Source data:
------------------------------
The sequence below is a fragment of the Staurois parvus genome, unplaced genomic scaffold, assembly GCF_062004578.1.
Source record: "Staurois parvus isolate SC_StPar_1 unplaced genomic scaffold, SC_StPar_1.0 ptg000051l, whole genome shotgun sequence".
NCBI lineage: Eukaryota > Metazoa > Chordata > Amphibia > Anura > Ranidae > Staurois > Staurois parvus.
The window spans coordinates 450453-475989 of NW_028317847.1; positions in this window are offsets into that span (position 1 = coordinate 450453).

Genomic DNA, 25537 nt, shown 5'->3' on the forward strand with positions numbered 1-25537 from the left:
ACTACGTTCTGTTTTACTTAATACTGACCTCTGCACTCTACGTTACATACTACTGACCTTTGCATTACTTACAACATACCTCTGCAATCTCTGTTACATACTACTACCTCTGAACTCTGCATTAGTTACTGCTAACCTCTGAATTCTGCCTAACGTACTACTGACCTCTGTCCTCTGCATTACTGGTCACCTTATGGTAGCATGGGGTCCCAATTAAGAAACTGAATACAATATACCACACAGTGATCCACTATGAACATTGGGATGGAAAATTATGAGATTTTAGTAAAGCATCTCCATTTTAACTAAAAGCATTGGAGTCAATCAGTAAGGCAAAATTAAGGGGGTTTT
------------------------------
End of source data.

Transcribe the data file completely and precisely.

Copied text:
The sequence below is a fragment of the Staurois parvus genome, unplaced genomic scaffold, assembly GCF_062004578.1.
Source record: "Staurois parvus isolate SC_StPar_1 unplaced genomic scaffold, SC_StPar_1.0 ptg000051l, whole genome shotgun sequence".
NCBI lineage: Eukaryota > Metazoa > Chordata > Amphibia > Anura > Ranidae > Staurois > Staurois parvus.
The window spans coordinates 450453-475989 of NW_028317847.1; positions in this window are offsets into that span (position 1 = coordinate 450453).

Genomic DNA, 25537 nt, shown 5'->3' on the forward strand with positions numbered 1-25537 from the left:
ACTACGTTCTGTTTTACTTAATACTGACCTCTGCACTCTACGTTACATACTACTGACCTTTGCATTACTTACAACATACCTCTGCAATCTCTGTTACATACTACTACCTCTGAACTCTGCATTAGTTACTGCTAACCTCTGAATTCTGCCTAACGTACTACTGACCTCTGTCCTCTGCATTACTGGTCACCTTATGGTAGCATGGGGTCCCAATTAAGAAACTGAATACAATATACCACACAGTGATCCACTATGAACATTGGGATGGAAAATTATGAGATTTTAGTAAAGCATCTCCATTTTAACTAAAAGCATTGGAGTCAATCAGTAAGGCAAAATTAAGGGGGTTTT